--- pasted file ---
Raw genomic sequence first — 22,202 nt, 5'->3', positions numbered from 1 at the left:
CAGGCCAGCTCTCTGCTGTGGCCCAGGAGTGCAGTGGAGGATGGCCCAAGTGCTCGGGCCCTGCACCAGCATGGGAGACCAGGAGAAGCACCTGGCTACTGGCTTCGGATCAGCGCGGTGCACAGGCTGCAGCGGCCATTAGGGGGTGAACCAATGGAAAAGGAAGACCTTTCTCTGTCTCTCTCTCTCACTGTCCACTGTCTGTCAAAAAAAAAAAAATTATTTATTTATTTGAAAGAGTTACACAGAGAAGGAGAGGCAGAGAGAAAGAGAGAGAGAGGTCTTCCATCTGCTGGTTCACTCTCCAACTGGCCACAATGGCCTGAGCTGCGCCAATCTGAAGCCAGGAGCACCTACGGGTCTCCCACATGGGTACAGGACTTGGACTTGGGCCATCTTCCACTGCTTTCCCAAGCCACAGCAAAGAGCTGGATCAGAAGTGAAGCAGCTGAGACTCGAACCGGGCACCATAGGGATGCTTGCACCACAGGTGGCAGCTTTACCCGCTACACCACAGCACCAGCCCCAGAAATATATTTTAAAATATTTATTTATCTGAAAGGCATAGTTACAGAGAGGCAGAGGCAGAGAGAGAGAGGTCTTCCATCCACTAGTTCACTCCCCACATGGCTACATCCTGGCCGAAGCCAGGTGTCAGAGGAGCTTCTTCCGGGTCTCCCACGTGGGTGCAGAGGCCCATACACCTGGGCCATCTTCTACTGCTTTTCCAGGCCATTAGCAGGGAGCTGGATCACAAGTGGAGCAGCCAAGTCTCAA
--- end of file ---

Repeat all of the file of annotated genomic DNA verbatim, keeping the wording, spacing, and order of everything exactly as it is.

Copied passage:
Raw genomic sequence first — 22,202 nt, 5'->3', positions numbered from 1 at the left:
CAGGCCAGCTCTCTGCTGTGGCCCAGGAGTGCAGTGGAGGATGGCCCAAGTGCTCGGGCCCTGCACCAGCATGGGAGACCAGGAGAAGCACCTGGCTACTGGCTTCGGATCAGCGCGGTGCACAGGCTGCAGCGGCCATTAGGGGGTGAACCAATGGAAAAGGAAGACCTTTCTCTGTCTCTCTCTCTCACTGTCCACTGTCTGTCAAAAAAAAAAAAATTATTTATTTATTTGAAAGAGTTACACAGAGAAGGAGAGGCAGAGAGAAAGAGAGAGAGAGGTCTTCCATCTGCTGGTTCACTCTCCAACTGGCCACAATGGCCTGAGCTGCGCCAATCTGAAGCCAGGAGCACCTACGGGTCTCCCACATGGGTACAGGACTTGGACTTGGGCCATCTTCCACTGCTTTCCCAAGCCACAGCAAAGAGCTGGATCAGAAGTGAAGCAGCTGAGACTCGAACCGGGCACCATAGGGATGCTTGCACCACAGGTGGCAGCTTTACCCGCTACACCACAGCACCAGCCCCAGAAATATATTTTAAAATATTTATTTATCTGAAAGGCATAGTTACAGAGAGGCAGAGGCAGAGAGAGAGAGGTCTTCCATCCACTAGTTCACTCCCCACATGGCTACATCCTGGCCGAAGCCAGGTGTCAGAGGAGCTTCTTCCGGGTCTCCCACGTGGGTGCAGAGGCCCATACACCTGGGCCATCTTCTACTGCTTTTCCAGGCCATTAGCAGGGAGCTGGATCACAAGTGGAGCAGCCAAGTCTCAA